This post is, of course, meekly copying The Bride’s idea.
The first stuffed toy I ever got was a bear called, imaginatively, Teddy. (We got very imaginative in the middle, you’ll see.) I don’t remember him in all his glory–I only remember him when the felt has all worn off, there were holes in the fabric through which bits of sponge would fall out, his nose had come off, and he had buttons for eyes and well buttons. I don’t even know what eventually happened to him, but I loved him so much.
Shwetu was the next one. She was a baby with a walkie talkie and blonde curls that my aunt, from the US of course, gave my sister before I was born. It tickled me to death that she was older than me. She was very realistic and would flop pathetically if you didn’t hold her arms and feet in and support her neck. She has a hideous pink-green bindi on her forehead, and at some point I think my grandmother made her a dress to replace her ratty original white and pink one.
The third toy from childhood was Dapple Gray. He was a stuffed donkey–small and plaid, but we decided he was a dappled gray horse. Yes, really. And even when my grandmother recovered him in pink silk (!) cos we demanded it, his name stayed the same.
After I turned six there was a flurry of toys from the US–Roger, who was a black poodle, and Chingu, who was a panda. Only Chingu’s real name was Chingling Mingling Pingling. Then we got another panda, and a scary looking tiger, Mayling Chayling Payling (Mingu) and Tiggery respectively. I was terrified of Tiggery–I wouldn’t walk through the room alone when he was there. Both Chingu and Mingu needed reconstructive surgery every so often.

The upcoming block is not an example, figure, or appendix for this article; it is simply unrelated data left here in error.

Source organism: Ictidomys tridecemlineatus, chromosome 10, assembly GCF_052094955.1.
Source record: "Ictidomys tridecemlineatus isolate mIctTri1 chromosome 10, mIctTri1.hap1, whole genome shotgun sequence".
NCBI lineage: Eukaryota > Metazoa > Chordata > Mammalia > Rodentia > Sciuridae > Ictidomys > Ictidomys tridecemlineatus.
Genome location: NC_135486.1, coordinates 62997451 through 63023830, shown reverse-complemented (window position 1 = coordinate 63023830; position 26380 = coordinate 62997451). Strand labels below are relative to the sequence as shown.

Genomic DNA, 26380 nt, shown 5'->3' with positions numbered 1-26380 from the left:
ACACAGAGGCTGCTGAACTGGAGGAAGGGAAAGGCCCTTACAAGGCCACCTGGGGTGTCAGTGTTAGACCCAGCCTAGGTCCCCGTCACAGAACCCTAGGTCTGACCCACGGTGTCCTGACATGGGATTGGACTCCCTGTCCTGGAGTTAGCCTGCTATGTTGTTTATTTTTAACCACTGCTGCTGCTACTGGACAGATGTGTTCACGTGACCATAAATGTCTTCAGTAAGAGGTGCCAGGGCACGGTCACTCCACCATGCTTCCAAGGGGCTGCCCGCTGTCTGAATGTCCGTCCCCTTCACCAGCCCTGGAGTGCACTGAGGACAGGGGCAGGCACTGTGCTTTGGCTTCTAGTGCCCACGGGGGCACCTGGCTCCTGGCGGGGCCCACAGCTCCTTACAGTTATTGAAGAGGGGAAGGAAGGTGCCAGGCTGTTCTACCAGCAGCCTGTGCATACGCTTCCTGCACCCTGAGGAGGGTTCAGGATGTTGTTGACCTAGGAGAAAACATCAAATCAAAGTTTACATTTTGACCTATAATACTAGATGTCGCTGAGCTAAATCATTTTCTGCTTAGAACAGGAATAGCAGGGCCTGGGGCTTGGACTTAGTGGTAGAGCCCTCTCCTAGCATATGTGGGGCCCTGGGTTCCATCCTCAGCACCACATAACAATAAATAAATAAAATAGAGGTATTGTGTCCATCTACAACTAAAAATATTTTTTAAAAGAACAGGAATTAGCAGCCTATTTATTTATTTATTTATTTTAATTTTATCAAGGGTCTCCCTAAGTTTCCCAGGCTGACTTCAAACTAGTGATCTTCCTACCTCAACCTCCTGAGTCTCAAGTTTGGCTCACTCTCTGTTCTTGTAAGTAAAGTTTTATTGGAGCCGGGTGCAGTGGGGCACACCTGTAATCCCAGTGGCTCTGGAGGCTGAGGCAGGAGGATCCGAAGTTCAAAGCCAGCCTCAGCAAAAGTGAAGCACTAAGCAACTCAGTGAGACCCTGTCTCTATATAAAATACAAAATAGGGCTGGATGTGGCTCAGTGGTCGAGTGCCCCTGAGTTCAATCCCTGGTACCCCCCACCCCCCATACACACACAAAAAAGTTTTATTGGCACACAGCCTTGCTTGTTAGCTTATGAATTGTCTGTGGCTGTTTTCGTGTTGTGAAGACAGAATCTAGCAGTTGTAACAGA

There were divisions, but Scoo and I shared most of the toys, except for the occasional really special one. Scoo’s was Acoon, a raccoon, who now lives with her in Oakland.
Of all the tons of other toys we had, including legions of Barbies with extremely inventive names (we kept a register with all their names cos each had at least two and a surname), there are only three who are still around. When my parents moved in 2002 I asked them to give the chest away because it broke my heart that all my toys just lay in a chest; no one played with them, talked to them or even looked at them!
Bear, a giant black bear, I acquired on a trip to the US. I remember flying Emirates back form Sharjah and carrying him on board–he was about half my size–and all the air hostesses cooing. He lives in my bedroom in Hyderabad now, and is trotted out to scare/amaze/amuse visiting children, especially if they are smaller than him.
Caramel is a smaller bear, light brown, who lived with me the first time I moved out of home in Hyderabad, and shares my bed now whenever I visit. He was The Bride’s favourite too whenever she slept over. I remember her telling me he was a perfect gentleman, and then the two of us giggling like lunatics.
Which brings me to the main man in my life, Apollo. Apollo is a St Bernard I have had for eleven years now. A then dear friend who stood in some sort of brother space in my life gave him to me when I was leaving for college in 2000. He was white and brown and had the cutest pink tongue that stuck out. You couldn’t see his eyes. I used to have him dry-cleaned once a year. Heh. Now he’s been squished and squashed and squeezed so much that he’s gotten flatter, the white bits are a dull grey, his nose has been peeled off because I have kissed it so much, he’s been cried into endless times, his eyes are visible, he’s had surgery at least once and he’s travelled with me to New York and now again to Delhi. He is currently giving me lumbar support. Every guy I’ve dated has had to come to terms with his presence and importance in my life. BBot loved him so much he demanded custody when I was in the US last year, and nearly didn’t return him.